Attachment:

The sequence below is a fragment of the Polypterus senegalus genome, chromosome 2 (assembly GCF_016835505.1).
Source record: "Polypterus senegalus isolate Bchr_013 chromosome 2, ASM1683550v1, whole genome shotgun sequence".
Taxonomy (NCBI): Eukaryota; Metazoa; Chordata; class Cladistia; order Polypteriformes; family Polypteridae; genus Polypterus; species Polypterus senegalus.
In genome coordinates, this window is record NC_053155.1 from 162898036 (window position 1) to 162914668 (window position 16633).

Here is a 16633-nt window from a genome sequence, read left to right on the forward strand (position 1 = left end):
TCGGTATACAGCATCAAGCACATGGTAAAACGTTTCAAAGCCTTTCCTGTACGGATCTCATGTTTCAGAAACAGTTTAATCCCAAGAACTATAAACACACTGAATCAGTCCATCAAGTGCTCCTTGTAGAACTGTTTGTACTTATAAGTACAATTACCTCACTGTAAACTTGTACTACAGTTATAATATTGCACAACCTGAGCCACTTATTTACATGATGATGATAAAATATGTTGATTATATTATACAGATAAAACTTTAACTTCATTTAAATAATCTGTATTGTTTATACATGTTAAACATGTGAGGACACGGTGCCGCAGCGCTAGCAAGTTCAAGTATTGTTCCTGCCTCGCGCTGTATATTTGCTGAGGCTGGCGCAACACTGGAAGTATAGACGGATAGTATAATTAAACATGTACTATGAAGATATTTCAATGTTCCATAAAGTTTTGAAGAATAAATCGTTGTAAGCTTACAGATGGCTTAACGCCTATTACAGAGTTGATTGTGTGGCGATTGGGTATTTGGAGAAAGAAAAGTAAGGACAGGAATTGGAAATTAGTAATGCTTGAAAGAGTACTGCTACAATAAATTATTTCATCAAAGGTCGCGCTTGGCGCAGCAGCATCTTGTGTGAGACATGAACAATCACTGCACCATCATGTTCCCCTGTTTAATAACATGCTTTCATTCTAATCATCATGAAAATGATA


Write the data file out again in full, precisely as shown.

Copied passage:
The sequence below is a fragment of the Polypterus senegalus genome, chromosome 2 (assembly GCF_016835505.1).
Source record: "Polypterus senegalus isolate Bchr_013 chromosome 2, ASM1683550v1, whole genome shotgun sequence".
Taxonomy (NCBI): Eukaryota; Metazoa; Chordata; class Cladistia; order Polypteriformes; family Polypteridae; genus Polypterus; species Polypterus senegalus.
In genome coordinates, this window is record NC_053155.1 from 162898036 (window position 1) to 162914668 (window position 16633).

Here is a 16633-nt window from a genome sequence, read left to right on the forward strand (position 1 = left end):
TCGGTATACAGCATCAAGCACATGGTAAAACGTTTCAAAGCCTTTCCTGTACGGATCTCATGTTTCAGAAACAGTTTAATCCCAAGAACTATAAACACACTGAATCAGTCCATCAAGTGCTCCTTGTAGAACTGTTTGTACTTATAAGTACAATTACCTCACTGTAAACTTGTACTACAGTTATAATATTGCACAACCTGAGCCACTTATTTACATGATGATGATAAAATATGTTGATTATATTATACAGATAAAACTTTAACTTCATTTAAATAATCTGTATTGTTTATACATGTTAAACATGTGAGGACACGGTGCCGCAGCGCTAGCAAGTTCAAGTATTGTTCCTGCCTCGCGCTGTATATTTGCTGAGGCTGGCGCAACACTGGAAGTATAGACGGATAGTATAATTAAACATGTACTATGAAGATATTTCAATGTTCCATAAAGTTTTGAAGAATAAATCGTTGTAAGCTTACAGATGGCTTAACGCCTATTACAGAGTTGATTGTGTGGCGATTGGGTATTTGGAGAAAGAAAAGTAAGGACAGGAATTGGAAATTAGTAATGCTTGAAAGAGTACTGCTACAATAAATTATTTCATCAAAGGTCGCGCTTGGCGCAGCAGCATCTTGTGTGAGACATGAACAATCACTGCACCATCATGTTCCCCTGTTTAATAACATGCTTTCATTCTAATCATCATGAAAATGATA